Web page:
New research has shown that a corroded, damaged helmet unearthed in Yarm, Stockton-on-Tees, in the 1950s is a rare, 10th century Anglo-Scandinavian (Viking) helmet, the first ever found in Britain and only the second nearly complete Viking helmet found in the world.
Here we share the story of The Yarm Helmet.
Discovery of the Yarm Helmet
In the 1950s, workmen digging trenches for new sewerage pipes in Chapel Yard, Yarm, made an unusual discovery – a battered helmet. Known locally as the ‘Viking helmet’, it has been on loan to Preston Park Museum from Yarm Town Council for a number of decades. It had never previously been researched and the age of the helmet had caused much debate until now.
In recent years a project led by Dr Chris Caple, Emeritus Reader at Durham University, has been underway to discover new information about the helmet and the findings have just been reported in the journal Medieval Archaeology 64/1.
The research has focussed on determining if the helmet is genuine and this involved analysing its materials, how it was made, its shape and functional features. If it was genuine how had it survived in the damp earth of the tidal riverbank of the River Tees?
Yarm may not be where you would expect to find a Viking helmet. The only previous find of this date from Yarm was a piece of 9th century cross shaft, which is now in Durham Cathedral. There are however many pieces of Viking age sculpture that belong to St. Martin’s Church, Kirklevington, most of which are on loan to Preston Park Museum. This could indicate that Yarm was a Viking market place with the merchants and leaders living in the Kirklevington area, 1.5 miles away. The helmet dates to before the establishment of the town and was found on the east side of the loop in the river, an area that could have been a quayside.
What was the helmet made from?
The helmet is made of iron bands and plates, riveted together, with a simple knop at the top. Below the brow band there is a spectacle (eye) mask and the lower edge of the brow band is pierced with circular holes, where a mail curtain may have been attached. The damage to the helmet is consistent with an object being hit by a plough or spade whilst buried.
The hammer marks covering the surface and ragged edges of the infill plates show the helmet was made at a blacksmiths forge without benefit of additional refinement. The rivet holes were punched through hot metal from the outer side, ensuring a smooth exterior that would not catch bladed weapons. The out turned lip of the brow band was a later alteration, pushing the mail curtain away from the neck, possibly to protect an injury.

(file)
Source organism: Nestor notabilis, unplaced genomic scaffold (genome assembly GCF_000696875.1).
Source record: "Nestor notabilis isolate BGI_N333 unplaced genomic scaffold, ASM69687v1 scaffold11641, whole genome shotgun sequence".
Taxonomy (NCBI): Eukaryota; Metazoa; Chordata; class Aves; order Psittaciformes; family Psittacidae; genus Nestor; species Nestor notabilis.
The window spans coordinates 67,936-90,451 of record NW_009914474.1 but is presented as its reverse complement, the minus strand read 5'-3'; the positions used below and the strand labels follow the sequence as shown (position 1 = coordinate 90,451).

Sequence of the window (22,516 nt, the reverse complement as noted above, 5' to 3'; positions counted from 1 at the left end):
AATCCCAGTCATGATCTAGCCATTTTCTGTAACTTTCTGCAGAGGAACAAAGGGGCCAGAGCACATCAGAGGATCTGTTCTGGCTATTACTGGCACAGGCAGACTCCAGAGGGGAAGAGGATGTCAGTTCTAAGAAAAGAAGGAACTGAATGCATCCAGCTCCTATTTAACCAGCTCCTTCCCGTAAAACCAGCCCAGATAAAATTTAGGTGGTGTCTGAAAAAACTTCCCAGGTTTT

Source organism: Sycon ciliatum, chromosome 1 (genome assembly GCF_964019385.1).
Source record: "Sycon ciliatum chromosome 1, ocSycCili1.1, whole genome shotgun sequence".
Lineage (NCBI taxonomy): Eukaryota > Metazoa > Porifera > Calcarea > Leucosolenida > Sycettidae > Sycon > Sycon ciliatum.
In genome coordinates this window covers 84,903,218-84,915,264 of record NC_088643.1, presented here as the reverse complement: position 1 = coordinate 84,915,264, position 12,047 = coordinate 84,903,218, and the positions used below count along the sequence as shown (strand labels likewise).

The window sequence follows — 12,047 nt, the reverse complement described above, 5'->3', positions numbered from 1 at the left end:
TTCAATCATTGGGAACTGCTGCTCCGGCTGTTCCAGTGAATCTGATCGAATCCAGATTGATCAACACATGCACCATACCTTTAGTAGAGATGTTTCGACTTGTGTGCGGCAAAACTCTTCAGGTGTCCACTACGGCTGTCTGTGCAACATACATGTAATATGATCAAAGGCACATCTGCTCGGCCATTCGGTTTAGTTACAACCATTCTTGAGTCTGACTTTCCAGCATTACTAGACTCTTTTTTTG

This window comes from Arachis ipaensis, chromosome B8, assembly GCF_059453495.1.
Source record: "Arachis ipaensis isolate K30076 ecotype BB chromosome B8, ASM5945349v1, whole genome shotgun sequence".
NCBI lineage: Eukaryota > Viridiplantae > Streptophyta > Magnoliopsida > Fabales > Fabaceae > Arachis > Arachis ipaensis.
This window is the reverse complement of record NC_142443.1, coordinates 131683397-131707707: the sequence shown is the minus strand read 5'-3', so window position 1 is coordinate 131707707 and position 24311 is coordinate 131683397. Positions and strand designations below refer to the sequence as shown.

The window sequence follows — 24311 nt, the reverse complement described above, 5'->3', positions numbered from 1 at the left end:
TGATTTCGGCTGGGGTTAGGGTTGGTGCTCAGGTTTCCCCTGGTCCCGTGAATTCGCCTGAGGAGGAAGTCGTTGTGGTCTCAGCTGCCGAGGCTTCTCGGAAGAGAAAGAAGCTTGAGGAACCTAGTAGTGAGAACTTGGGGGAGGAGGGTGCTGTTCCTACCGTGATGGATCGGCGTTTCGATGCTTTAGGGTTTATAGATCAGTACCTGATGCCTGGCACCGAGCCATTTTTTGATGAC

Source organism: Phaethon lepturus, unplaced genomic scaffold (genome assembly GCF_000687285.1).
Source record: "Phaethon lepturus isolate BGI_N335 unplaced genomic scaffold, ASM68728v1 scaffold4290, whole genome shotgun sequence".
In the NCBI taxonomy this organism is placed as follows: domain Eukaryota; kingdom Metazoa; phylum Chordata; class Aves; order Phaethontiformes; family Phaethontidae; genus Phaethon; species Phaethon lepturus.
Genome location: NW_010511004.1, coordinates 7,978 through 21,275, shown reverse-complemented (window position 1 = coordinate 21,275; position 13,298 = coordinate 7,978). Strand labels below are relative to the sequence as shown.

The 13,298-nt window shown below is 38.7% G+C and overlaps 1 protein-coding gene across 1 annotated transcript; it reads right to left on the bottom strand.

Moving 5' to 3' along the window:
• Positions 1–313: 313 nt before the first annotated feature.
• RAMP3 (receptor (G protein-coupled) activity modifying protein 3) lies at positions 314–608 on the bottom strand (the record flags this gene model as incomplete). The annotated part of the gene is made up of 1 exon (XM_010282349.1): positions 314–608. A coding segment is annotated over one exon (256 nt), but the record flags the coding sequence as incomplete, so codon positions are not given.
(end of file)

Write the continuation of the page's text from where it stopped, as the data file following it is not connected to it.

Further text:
The circumference of the helmet is similar to that of other early medieval helmets and would have been worn over a padded cap around 16mm thick. The metal is 1-2mm thick and would absorb the impact from a weapon.
Samples from the helmet were analysed and shown to be made of an iron, whose composition is typical of the early medieval period. There is no evidence that the helmet was decorated, while the minerals found in the helmet suggest that it was initially buried in waterlogged conditions. Was it deliberately hidden and then not retrieved because something happened to the owner?
Who would have worn the helmet?
The construction of the helmet is workmanlike and indicates that it was intended for use, not display. This fits with its suggested date of being Anglo-Scandinavian (Viking). By the 11th century armies were larger and used tactics such as shield walls with archers raining arrows down, as shown in the Bayeux Tapestry. This differs from the individual combat of an earlier period where the use of armour would not have been necessary. The lack of armour, helmets and mail hauberks (shirt of chain mail), was considered a key factor in the Vikings losing the battle of Stamford Bridge in 1066.
The first Anglo-Scandinavian helmet to be found in Britain
Helmets were scarce throughout North-West Europe in the 6th to 8th century and only the richest male graves contained them. Highly decorated, they were a symbol of authority rather than for protection. A number have survived because they were buried as grave goods. In the 9th–11th century the helmets are practical and undecorated but far more common, however they rarely survive as they were recycled not buried as grave goods. The Yarm helmet now joins the Gjermundbu helmet, Norway, as the second example from this period.
The iron of which the helmet is made, its method of manufacture, its shape, even its plain functional nature correspond well with a 10th century date. The spectacle mask suggests an object of Anglo-Scandinavian heritage. All the evidence points to this being a rare early medieval helmet which was most probably made and used in the north of England in the 10th century.
The Yarm helmet, the first relatively complete Anglo-Scandinavian (Viking) helmet found in Britain and only the second discovered in north-west Europe.
The Yarm Helmet can be seen at Preston Park Museum in Stockton, tickets must be pre-booked online at prestonparkmuseum.co.uk/book-your-visit (tickets will be available to book one week ahead of visiting, normal museum admission applies).
This blog was adapted from Dr Chris Caple’s report, ‘The Yarm Helmet’, Medieval Archaeology, 64/1, 2020. Images courtesy of Durham University.